The book is not flawless. For this particular reader, there is something uncomfortable about the way Islam is infused in the mix, especially in the later parts, and how faith in Islam is promoted. I'm never going to enjoy a book where anything is driven away by the power of Faith / God, Islamic or otherwise, but that aside, it's not really fun to detect an author's pet subject / propaganda sneaking into a novel that's otherwise an adventure story.

That aside, buy this book! It's hard to beat in terms of entertainment value: beautifully written, no hint of purple prose, thrilling, and full of the magic of Arabian Nights and the techy dazzle of teh interwebs, in an exotic combination you've never encountered before. A stunning debut novel, brilliant despite a small handful of preachy moments, and unusually current and topical.

Rating: 4.5/5

For another great review of this book, see Sheenagh Pugh's review of Alif the Unseen.

Thursday 16 August 2012

Boxer, Beetle by Ned Beauman

Boxer, Beetle is a novel taking place in two different times: the present day, and the mid 1930s.

In the present day, our first person narrator is a Nazi memorablia collector and odd jobs man for a much richer collector. He's suffering from a genetic condition that makes him smell bad, so he lives most of his life on the internet, except, very little of that is in the novel: we join him as he finds himself tasked with resolving a mystery. Soon, dead bodies are piling up.

Meanwhile, the mystery is all about a short, young Jewish boxer and a scientist passionate about eugenics in the 1930s. This plotline follows the career and ups and downs of the boxer, and the British scientist who wants to use the boxer for experiments. Until he can achieve this aim, he has to contend himself with working on beetles.

The book is pleasantly entertaining, fast-paced and quite readable. It does occasionally allow itself a whopper of purple prose or two, though. Could there ever be a dafter sentence to start a chapter with than "The morning light peeked in through the windows of the mortuary, pasty and trembling like the sort of ghoulish little boy who would rather see a dead girl than a naked one" ?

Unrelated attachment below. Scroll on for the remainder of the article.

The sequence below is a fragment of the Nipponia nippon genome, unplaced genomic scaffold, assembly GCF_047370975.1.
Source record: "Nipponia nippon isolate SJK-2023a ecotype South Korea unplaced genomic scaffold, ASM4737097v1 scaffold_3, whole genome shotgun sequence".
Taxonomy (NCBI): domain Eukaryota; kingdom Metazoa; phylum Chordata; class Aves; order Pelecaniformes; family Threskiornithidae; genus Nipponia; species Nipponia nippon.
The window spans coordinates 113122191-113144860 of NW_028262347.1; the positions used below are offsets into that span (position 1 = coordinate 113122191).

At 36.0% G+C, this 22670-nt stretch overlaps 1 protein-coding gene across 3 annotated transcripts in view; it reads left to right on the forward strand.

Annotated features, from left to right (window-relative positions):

The plot gets a little crazy, especially towards the end, when all the carefully built up attempts at authenticity go out of the window in favour of a finale that reeks of B-movie scifi. It's a book that wants to be a bit literary, but also pulp fiction, so we get repressed homosexuality, confident homosexuality, a murder mystery, a conspiracy theory thriller, a rise-and-fall chronicle of a boxer's career, a satire (with a lengthy, dialogue heavy conference of fascists, beset by petty personality conflicts and politicking), all in one relatively short book. It might aspire to be literary, but in the end it feels quite shallow. It reads a bit like a Quentin Tarantino movie, though more restrained in the first two thirds of its narrative. The book certainly squeezes a lot of ideas, anecdotes and themes into the novel.

Rating: 3.5/5

Saturday 11 August 2012

Shades of Grey by Jasper Fforde

Shades of Grey is a strange beast. It is a high concept, satirical novel set in a dystopian (or, perhaps, anti-utopian) future, where human civilisation has been static for about 500 years after a "Something that Happened" apocalyptic event.

The humans in this world have tiny pupils in their eyes, and can only perceive a limited colour spectrum - or indeed, no colours at all. Their family names, their rank in life, their roles and occupations, are all determined by their colour perception. People who can see yellow become the police / enforcers. People who see violet / purple are the leaders. Greens and reds have varied roles in management and public services. Blues are librarians and guardians of knowledge. And greys are the worker bees, who do all the hard grafting in this world.

Our hero, Edward Russett, is being shipped far away from the central towns of this chromatocratic nation, into a small town in the sticks, as punishment for rebelliously having suggested an improved queueing system (original thought is strongly discouraged), and to accompany his father, who has been seconded to temporarily replace the recently deceased medical professional in that community (a swatchman, they are called). Ed is a young man, almost 20 years old, who is just about to find out his fate in life / his colour-viewing abilities. He's trying to distance-woo a young woman who is higher up in the hierarchy, and would be an advantageous dynastic choice for his family. And, on the day the story starts, he witnesses a man's collapse, near-death, and a young grey woman (called Jane) with a very cute nose who watches the incident, concerned, from a distance.